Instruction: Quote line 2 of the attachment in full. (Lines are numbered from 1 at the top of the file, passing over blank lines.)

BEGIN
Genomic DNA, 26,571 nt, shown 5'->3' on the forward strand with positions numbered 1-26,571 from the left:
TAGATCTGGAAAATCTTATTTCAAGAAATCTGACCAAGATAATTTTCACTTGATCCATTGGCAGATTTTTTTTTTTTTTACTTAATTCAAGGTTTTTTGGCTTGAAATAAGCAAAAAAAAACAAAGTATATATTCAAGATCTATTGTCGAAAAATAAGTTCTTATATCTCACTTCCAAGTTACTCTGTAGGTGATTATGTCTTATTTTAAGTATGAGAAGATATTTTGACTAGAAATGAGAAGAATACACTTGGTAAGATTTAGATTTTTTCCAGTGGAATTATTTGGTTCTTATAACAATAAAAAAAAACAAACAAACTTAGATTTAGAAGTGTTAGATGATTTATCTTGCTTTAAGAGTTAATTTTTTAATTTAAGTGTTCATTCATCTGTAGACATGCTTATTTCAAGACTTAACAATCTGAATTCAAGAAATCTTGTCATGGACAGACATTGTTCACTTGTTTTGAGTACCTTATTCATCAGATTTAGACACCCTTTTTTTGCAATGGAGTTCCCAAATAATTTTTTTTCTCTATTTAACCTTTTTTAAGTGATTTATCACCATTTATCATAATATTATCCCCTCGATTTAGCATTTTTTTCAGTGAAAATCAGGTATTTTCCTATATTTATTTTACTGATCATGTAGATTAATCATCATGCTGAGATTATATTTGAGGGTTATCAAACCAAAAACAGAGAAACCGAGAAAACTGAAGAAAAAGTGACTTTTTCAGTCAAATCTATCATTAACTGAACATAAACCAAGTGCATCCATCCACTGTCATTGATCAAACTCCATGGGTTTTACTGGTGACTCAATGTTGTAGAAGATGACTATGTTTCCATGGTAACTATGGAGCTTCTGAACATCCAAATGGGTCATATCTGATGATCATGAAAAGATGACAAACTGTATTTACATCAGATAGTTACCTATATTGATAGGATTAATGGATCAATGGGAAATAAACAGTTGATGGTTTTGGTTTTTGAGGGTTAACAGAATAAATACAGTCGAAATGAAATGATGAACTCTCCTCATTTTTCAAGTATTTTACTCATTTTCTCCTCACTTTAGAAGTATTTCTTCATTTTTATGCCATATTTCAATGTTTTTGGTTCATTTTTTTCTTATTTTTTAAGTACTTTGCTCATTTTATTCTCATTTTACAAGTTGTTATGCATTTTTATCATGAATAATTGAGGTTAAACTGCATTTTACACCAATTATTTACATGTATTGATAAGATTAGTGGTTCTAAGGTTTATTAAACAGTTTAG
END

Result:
TAGATCTGGAAAATCTTATTTCAAGAAATCTGACCAAGATAATTTTCACTTGATCCATTGGCAGATTTTTTTTTTTTTTACTTAATTCAAGGTTTTTTGGCTTGAAATAAGCAAAAAAAAACAAAGTATATATTCAAGATCTATTGTCGAAAAATAAGTTCTTATATCTCACTTCCAAGTTACTCTGTAGGTGATTATGTCTTATTTTAAGTATGAGAAGATATTTTGACTAGAAATGAGAAGAATACACTTGGTAAGATTTAGATTTTTTCCAGTGGAATTATTTGGTTCTTATAACAATAAAAAAAAACAAACAAACTTAGATTTAGAAGTGTTAGATGATTTATCTTGCTTTAAGAGTTAATTTTTTAATTTAAGTGTTCATTCATCTGTAGACATGCTTATTTCAAGACTTAACAATCTGAATTCAAGAAATCTTGTCATGGACAGACATTGTTCACTTGTTTTGAGTACCTTATTCATCAGATTTAGACACCCTTTTTTTGCAATGGAGTTCCCAAATAATTTTTTTTCTCTATTTAACCTTTTTTAAGTGATTTATCACCATTTATCATAATATTATCCCCTCGATTTAGCATTTTTTTCAGTGAAAATCAGGTATTTTCCTATATTTATTTTACTGATCATGTAGATTAATCATCATGCTGAGATTATATTTGAGGGTTATCAAACCAAAAACAGAGAAACCGAGAAAACTGAAGAAAAAGTGACTTTTTCAGTCAAATCTATCATTAACTGAACATAAACCAAGTGCATCCATCCACTGTCATTGATCAAACTCCATGGGTTTTACTGGTGACTCAATGTTGTAGAAGATGACTATGTTTCCATGGTAACTATGGAGCTTCTGAACATCCAAATGGGTCATATCTGATGATCATGAAAAGATGACAAACTGTATTTACATCAGATAGTTACCTATATTGATAGGATTAATGGATCAATGGGAAATAAACAGTTGATGGTTTTGGTTTTTGAGGGTTAACAGAATAAATACAGTCGAAATGAAATGATGAACTCTCCTCATTTTTCAAGTATTTTACTCATTTTCTCCTCACTTTAGAAGTATTTCTTCATTTTTATGCCATATTTCAATGTTTTTGGTTCATTTTTTTCTTATTTTTTAAGTACTTTGCTCATTTTATTCTCATTTTACAAGTTGTTATGCATTTTTATCATGAATAATTGAGGTTAAACTGCATTTTACACCAATTATTTACATGTATTGATAAGATTAGTGGTTCTAAGGTTTATTAAACAGTTTAG